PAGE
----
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Fri May 19, 2017, 09:21 PM


May 19, 8:22 PM EDT

RICHLAND, Wash. (AP) -- A worker at the Hanford Nuclear Reservation in Washington state got radioactive contamination on his clothing this week during an incident at an underground waste storage tank that indicated a possible leak.

Contractor Washington River Protection Solutions said the worker was removing a robotic device out of the space between the double walls of Tank AZ-101 on Thursday evening. Monitors detected radiation at three times the expected level, and the workers left the area, said the company, which operates the storage tanks for the U.S. Department of Energy.

Radioactive contamination was found on one worker's protective clothing, which was removed, the company said. Monitors showed no further contamination on that worker, and all members of the crew were cleared to return to normal duty, the contractor said.

Hanford is near Richland, Washington, and for decades made plutonium for nuclear weapons. Millions of gallons of the most dangerous wastes produced by that work are stored in 177 underground tanks, many of which are decades old and have leaked.


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Judi Lynn May 2017 OP
Snackshack May 2017 #1
NNadir May 2017 #2

Response to Judi Lynn (Original post)

Fri May 19, 2017, 09:47 PM

1. Scary.

I have been watching a documentary on the Chernobyl disaster. Anyone who thinks Nuclear energy is the answer to CO2 emissions should watch it. Nuclear is just too dangerous..."To err is human" as we have all heard...and when that "err" takes thousands of years to correct it should not be on the table for consideration.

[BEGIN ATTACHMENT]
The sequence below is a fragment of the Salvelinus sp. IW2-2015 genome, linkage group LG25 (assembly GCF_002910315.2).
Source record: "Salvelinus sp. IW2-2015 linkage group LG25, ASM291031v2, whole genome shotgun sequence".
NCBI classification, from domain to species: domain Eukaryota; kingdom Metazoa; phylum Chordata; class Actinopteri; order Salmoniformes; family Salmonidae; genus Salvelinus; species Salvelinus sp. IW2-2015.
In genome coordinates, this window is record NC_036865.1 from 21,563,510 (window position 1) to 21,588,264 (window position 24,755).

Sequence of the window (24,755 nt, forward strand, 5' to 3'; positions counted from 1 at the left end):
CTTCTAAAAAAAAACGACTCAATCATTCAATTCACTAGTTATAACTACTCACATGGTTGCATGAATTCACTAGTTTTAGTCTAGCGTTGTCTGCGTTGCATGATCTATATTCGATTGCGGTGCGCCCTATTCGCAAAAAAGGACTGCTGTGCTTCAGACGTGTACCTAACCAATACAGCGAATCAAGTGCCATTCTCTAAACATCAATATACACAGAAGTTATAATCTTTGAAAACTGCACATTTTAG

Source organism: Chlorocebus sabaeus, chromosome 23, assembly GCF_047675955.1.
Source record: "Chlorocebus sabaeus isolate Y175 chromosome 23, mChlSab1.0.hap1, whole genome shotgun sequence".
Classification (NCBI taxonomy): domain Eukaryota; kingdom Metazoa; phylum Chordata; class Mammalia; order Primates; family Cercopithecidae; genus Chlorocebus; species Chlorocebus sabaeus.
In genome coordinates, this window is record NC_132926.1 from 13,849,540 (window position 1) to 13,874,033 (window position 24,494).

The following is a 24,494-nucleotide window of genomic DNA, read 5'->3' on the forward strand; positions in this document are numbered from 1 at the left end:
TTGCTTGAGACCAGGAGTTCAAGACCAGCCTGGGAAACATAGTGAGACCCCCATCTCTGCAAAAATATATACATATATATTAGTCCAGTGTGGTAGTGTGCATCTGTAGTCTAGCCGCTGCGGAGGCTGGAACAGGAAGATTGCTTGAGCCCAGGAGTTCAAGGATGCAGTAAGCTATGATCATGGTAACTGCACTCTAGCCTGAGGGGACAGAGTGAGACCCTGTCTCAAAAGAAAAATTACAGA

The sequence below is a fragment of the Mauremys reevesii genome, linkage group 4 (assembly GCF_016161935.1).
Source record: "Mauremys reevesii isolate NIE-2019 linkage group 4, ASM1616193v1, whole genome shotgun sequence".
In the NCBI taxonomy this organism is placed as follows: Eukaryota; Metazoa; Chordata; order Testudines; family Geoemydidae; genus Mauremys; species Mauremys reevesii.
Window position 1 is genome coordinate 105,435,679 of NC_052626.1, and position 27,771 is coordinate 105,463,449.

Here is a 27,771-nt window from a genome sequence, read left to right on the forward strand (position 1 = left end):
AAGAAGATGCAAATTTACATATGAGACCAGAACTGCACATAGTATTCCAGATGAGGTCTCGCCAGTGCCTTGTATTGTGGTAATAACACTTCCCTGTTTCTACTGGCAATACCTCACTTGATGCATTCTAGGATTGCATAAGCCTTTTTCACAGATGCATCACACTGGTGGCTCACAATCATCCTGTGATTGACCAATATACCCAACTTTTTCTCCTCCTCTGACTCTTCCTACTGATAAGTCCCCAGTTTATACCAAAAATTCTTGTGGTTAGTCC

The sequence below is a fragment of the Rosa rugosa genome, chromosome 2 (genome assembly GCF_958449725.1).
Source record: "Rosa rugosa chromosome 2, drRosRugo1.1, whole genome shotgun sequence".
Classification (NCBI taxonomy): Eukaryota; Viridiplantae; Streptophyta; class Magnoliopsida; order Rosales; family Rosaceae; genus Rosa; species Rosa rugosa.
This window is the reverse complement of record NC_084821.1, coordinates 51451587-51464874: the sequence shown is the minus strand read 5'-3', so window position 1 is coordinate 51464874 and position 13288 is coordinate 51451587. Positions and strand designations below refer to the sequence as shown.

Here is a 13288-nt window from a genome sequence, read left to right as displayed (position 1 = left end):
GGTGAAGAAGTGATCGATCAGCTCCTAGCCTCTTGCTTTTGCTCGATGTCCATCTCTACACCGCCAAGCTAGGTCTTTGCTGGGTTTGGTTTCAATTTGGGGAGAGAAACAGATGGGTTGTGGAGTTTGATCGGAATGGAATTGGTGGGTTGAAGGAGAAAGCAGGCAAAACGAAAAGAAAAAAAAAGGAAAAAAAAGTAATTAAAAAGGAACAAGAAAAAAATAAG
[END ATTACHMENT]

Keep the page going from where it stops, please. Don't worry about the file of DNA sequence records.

The really scary part about watching the documentary is that Chernobyl was one reactor and they know where the core/fuel rods are.. Fukushima lost 3 reactors and the cores are still not accounted for...

From a report in March 2016.

"The fuel rods melted through their containment vessels in the reactors, and no one knows exactly where they are now."

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Response to Judi Lynn (Original post)

Fri May 19, 2017, 10:28 PM

2. That's nothing. Dangerous fossil fuel waste has been found in the lungs of every living mammal...

Last edited Fri May 19, 2017, 11:23 PM - Edit history (1)

...on the planet, not that anyone gives a rat's ass about it.

In fact, the same people who don't give a rat's ass about the fact that every living thing on earth is continuously exposed to highly toxic fossil fuel waste, burn gas, coal and petroleum to tell us all about the laundry at Hanford.

Which happens more often, people and other animals breathe benzofurans and benzodioxins, or a worker at Hanford has radioactive clothes that he or she needs to change?

I'll bet Dr. Erin Baker is about to abandon her research, and run out of town screaming.

Nah. Probably not.

I had the privilege of hearing her speak about, um, science recently, up in Boston.

She mentioned plutonium by way of introduction of her laboratory's raison d'etre somehow I'm sure she's not going nuts about this, even if people who know nothing at all about radiation - clearly not her - are losing their marbles, and, again, burning coal and gas to run computers to tell us about the laundry at Richland.

She's working on the "exposome:"

Metz TO, EM Baker, EL Schymanski, RS Renslow, DG Thomas, TJ Causon, IK Webb, S Hann, RD Smith, and JG Teeguarden. 2017. "Integrating Ion Mobility Spectrometry into Mass Spectrometry-based Exposome Measurements: What Can It Add and How Far Can It Go?" Bioanalysis 9(1):81-98. doi:10.4155/bio-2016-0244

Whatcha think that is?

A laundry list?

The reason this planet is rapidly going to shit is not because of the laundry at Hanford. It's because people can't differentiate between what is serious and what is not.

Seven million people will die this year from air pollution, a large fraction of them under the age of 5, and we're discussing the laundry at Hanford.

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